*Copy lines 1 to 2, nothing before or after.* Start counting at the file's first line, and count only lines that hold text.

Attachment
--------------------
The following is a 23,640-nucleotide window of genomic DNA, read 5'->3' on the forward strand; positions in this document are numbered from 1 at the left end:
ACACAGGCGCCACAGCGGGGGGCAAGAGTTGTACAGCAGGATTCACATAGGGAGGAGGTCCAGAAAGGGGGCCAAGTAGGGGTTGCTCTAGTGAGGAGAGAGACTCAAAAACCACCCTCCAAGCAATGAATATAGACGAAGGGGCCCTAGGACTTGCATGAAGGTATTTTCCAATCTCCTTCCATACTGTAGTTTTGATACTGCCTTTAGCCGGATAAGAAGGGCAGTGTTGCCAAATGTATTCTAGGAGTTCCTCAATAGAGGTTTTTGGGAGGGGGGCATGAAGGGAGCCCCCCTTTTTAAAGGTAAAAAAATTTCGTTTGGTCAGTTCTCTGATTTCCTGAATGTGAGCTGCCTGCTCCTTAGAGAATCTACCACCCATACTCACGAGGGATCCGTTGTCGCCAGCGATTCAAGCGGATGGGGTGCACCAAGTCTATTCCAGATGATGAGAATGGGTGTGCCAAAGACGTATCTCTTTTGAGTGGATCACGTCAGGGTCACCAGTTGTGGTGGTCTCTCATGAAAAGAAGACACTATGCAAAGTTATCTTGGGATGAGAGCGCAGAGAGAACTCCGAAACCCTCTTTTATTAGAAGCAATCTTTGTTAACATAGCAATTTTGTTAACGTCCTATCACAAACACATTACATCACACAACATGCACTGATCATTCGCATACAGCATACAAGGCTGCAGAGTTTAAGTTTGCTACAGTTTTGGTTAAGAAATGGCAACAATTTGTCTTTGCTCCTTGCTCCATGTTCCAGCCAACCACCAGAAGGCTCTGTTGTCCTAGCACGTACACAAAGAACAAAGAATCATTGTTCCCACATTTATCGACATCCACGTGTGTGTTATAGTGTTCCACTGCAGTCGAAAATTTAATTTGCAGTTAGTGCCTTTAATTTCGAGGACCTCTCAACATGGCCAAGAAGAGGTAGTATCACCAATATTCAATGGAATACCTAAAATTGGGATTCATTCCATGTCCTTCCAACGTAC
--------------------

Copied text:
The following is a 23,640-nucleotide window of genomic DNA, read 5'->3' on the forward strand; positions in this document are numbered from 1 at the left end:
ACACAGGCGCCACAGCGGGGGGCAAGAGTTGTACAGCAGGATTCACATAGGGAGGAGGTCCAGAAAGGGGGCCAAGTAGGGGTTGCTCTAGTGAGGAGAGAGACTCAAAAACCACCCTCCAAGCAATGAATATAGACGAAGGGGCCCTAGGACTTGCATGAAGGTATTTTCCAATCTCCTTCCATACTGTAGTTTTGATACTGCCTTTAGCCGGATAAGAAGGGCAGTGTTGCCAAATGTATTCTAGGAGTTCCTCAATAGAGGTTTTTGGGAGGGGGGCATGAAGGGAGCCCCCCTTTTTAAAGGTAAAAAAATTTCGTTTGGTCAGTTCTCTGATTTCCTGAATGTGAGCTGCCTGCTCCTTAGAGAATCTACCACCCATACTCACGAGGGATCCGTTGTCGCCAGCGATTCAAGCGGATGGGGTGCACCAAGTCTATTCCAGATGATGAGAATGGGTGTGCCAAAGACGTATCTCTTTTGAGTGGATCACGTCAGGGTCACCAGTTGTGGTGGTCTCTCATGAAAAGAAGACACTATGCAAAGTTATCTTGGGATGAGAGCGCAGAGAGAACTCCGAAACCCTCTTTTATTAGAAGCAATCTTTGTTAACATAGCAATTTTGTTAACGTCCTATCACAAACACATTACATCACACAACATGCACTGATCATTCGCATACAGCATACAAGGCTGCAGAGTTTAAGTTTGCTACAGTTTTGGTTAAGAAATGGCAACAATTTGTCTTTGCTCCTTGCTCCATGTTCCAGCCAACCACCAGAAGGCTCTGTTGTCCTAGCACGTACACAAAGAACAAAGAATCATTGTTCCCACATTTATCGACATCCACGTGTGTGTTATAGTGTTCCACTGCAGTCGAAAATTTAATTTGCAGTTAGTGCCTTTAATTTCGAGGACCTCTCAACATGGCCAAGAAGAGGTAGTATCACCAATATTCAATGGAATACCTAAAATTGGGATTCATTCCATGTCCTTCCAACGTAC